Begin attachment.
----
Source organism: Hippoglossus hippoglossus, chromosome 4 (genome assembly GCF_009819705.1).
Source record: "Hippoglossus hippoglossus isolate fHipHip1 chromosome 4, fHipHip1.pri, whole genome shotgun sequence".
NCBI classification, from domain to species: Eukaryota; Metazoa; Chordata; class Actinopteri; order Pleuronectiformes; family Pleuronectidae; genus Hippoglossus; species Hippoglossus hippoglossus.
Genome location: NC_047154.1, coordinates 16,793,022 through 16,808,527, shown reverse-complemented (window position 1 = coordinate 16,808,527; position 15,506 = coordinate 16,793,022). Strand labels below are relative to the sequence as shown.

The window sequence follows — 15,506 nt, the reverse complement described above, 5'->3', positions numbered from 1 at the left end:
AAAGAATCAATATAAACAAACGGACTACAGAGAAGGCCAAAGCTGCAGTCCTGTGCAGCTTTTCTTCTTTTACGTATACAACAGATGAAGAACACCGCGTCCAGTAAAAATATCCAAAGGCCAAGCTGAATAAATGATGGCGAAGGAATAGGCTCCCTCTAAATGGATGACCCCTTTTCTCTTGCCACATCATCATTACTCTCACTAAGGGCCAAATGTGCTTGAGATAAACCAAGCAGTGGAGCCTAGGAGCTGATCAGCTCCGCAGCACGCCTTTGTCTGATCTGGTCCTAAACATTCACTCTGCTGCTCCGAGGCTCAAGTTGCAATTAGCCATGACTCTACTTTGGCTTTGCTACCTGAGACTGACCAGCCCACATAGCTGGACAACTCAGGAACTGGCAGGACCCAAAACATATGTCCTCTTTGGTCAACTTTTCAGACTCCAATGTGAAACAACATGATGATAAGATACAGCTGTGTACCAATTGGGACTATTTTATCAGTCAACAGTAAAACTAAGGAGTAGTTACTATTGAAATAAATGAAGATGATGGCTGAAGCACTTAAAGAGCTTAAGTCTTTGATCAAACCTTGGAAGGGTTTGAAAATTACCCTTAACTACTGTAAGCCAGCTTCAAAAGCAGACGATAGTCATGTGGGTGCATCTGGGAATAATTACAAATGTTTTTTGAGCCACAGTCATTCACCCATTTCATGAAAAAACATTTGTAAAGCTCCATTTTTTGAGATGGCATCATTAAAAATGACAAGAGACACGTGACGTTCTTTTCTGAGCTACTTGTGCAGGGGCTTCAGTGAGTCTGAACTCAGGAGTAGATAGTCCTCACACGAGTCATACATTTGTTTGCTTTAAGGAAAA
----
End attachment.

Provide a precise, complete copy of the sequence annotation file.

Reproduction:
Source organism: Hippoglossus hippoglossus, chromosome 4 (genome assembly GCF_009819705.1).
Source record: "Hippoglossus hippoglossus isolate fHipHip1 chromosome 4, fHipHip1.pri, whole genome shotgun sequence".
NCBI classification, from domain to species: Eukaryota; Metazoa; Chordata; class Actinopteri; order Pleuronectiformes; family Pleuronectidae; genus Hippoglossus; species Hippoglossus hippoglossus.
Genome location: NC_047154.1, coordinates 16,793,022 through 16,808,527, shown reverse-complemented (window position 1 = coordinate 16,808,527; position 15,506 = coordinate 16,793,022). Strand labels below are relative to the sequence as shown.

The window sequence follows — 15,506 nt, the reverse complement described above, 5'->3', positions numbered from 1 at the left end:
AAAGAATCAATATAAACAAACGGACTACAGAGAAGGCCAAAGCTGCAGTCCTGTGCAGCTTTTCTTCTTTTACGTATACAACAGATGAAGAACACCGCGTCCAGTAAAAATATCCAAAGGCCAAGCTGAATAAATGATGGCGAAGGAATAGGCTCCCTCTAAATGGATGACCCCTTTTCTCTTGCCACATCATCATTACTCTCACTAAGGGCCAAATGTGCTTGAGATAAACCAAGCAGTGGAGCCTAGGAGCTGATCAGCTCCGCAGCACGCCTTTGTCTGATCTGGTCCTAAACATTCACTCTGCTGCTCCGAGGCTCAAGTTGCAATTAGCCATGACTCTACTTTGGCTTTGCTACCTGAGACTGACCAGCCCACATAGCTGGACAACTCAGGAACTGGCAGGACCCAAAACATATGTCCTCTTTGGTCAACTTTTCAGACTCCAATGTGAAACAACATGATGATAAGATACAGCTGTGTACCAATTGGGACTATTTTATCAGTCAACAGTAAAACTAAGGAGTAGTTACTATTGAAATAAATGAAGATGATGGCTGAAGCACTTAAAGAGCTTAAGTCTTTGATCAAACCTTGGAAGGGTTTGAAAATTACCCTTAACTACTGTAAGCCAGCTTCAAAAGCAGACGATAGTCATGTGGGTGCATCTGGGAATAATTACAAATGTTTTTTGAGCCACAGTCATTCACCCATTTCATGAAAAAACATTTGTAAAGCTCCATTTTTTGAGATGGCATCATTAAAAATGACAAGAGACACGTGACGTTCTTTTCTGAGCTACTTGTGCAGGGGCTTCAGTGAGTCTGAACTCAGGAGTAGATAGTCCTCACACGAGTCATACATTTGTTTGCTTTAAGGAAAA